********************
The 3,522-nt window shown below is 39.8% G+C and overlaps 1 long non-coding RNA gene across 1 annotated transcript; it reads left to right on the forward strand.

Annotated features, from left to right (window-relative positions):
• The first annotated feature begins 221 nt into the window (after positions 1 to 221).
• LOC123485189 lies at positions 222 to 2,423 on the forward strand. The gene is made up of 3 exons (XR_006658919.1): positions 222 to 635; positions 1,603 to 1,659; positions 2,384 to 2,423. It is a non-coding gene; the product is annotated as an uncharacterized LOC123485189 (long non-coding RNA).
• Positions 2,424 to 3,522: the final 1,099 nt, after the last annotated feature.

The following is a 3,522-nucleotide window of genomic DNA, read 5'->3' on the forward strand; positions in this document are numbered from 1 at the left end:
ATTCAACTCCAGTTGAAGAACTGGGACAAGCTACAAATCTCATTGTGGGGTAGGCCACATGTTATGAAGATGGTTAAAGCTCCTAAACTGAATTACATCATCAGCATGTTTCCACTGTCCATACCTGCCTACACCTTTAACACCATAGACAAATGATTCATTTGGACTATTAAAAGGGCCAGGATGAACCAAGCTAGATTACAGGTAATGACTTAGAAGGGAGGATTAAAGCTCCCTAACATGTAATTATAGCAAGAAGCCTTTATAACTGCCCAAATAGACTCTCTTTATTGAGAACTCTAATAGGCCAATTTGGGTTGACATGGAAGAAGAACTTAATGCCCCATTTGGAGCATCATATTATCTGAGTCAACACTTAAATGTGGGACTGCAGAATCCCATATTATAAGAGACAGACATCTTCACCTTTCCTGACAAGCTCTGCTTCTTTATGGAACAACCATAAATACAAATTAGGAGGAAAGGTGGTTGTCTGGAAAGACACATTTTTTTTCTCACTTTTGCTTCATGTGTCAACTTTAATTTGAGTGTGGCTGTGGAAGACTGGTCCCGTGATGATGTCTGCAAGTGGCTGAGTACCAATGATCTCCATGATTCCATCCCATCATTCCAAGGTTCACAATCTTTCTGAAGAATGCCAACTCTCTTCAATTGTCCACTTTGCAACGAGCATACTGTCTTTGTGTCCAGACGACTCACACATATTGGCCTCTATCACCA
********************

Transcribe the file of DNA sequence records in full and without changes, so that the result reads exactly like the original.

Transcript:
The 3,522-nt window shown below is 39.8% G+C and overlaps 1 long non-coding RNA gene across 1 annotated transcript; it reads left to right on the forward strand.

Annotated features, from left to right (window-relative positions):
• The first annotated feature begins 221 nt into the window (after positions 1 to 221).
• LOC123485189 lies at positions 222 to 2,423 on the forward strand. The gene is made up of 3 exons (XR_006658919.1): positions 222 to 635; positions 1,603 to 1,659; positions 2,384 to 2,423. It is a non-coding gene; the product is annotated as an uncharacterized LOC123485189 (long non-coding RNA).
• Positions 2,424 to 3,522: the final 1,099 nt, after the last annotated feature.

The following is a 3,522-nucleotide window of genomic DNA, read 5'->3' on the forward strand; positions in this document are numbered from 1 at the left end:
ATTCAACTCCAGTTGAAGAACTGGGACAAGCTACAAATCTCATTGTGGGGTAGGCCACATGTTATGAAGATGGTTAAAGCTCCTAAACTGAATTACATCATCAGCATGTTTCCACTGTCCATACCTGCCTACACCTTTAACACCATAGACAAATGATTCATTTGGACTATTAAAAGGGCCAGGATGAACCAAGCTAGATTACAGGTAATGACTTAGAAGGGAGGATTAAAGCTCCCTAACATGTAATTATAGCAAGAAGCCTTTATAACTGCCCAAATAGACTCTCTTTATTGAGAACTCTAATAGGCCAATTTGGGTTGACATGGAAGAAGAACTTAATGCCCCATTTGGAGCATCATATTATCTGAGTCAACACTTAAATGTGGGACTGCAGAATCCCATATTATAAGAGACAGACATCTTCACCTTTCCTGACAAGCTCTGCTTCTTTATGGAACAACCATAAATACAAATTAGGAGGAAAGGTGGTTGTCTGGAAAGACACATTTTTTTTCTCACTTTTGCTTCATGTGTCAACTTTAATTTGAGTGTGGCTGTGGAAGACTGGTCCCGTGATGATGTCTGCAAGTGGCTGAGTACCAATGATCTCCATGATTCCATCCCATCATTCCAAGGTTCACAATCTTTCTGAAGAATGCCAACTCTCTTCAATTGTCCACTTTGCAACGAGCATACTGTCTTTGTGTCCAGACGACTCACACATATTGGCCTCTATCACCA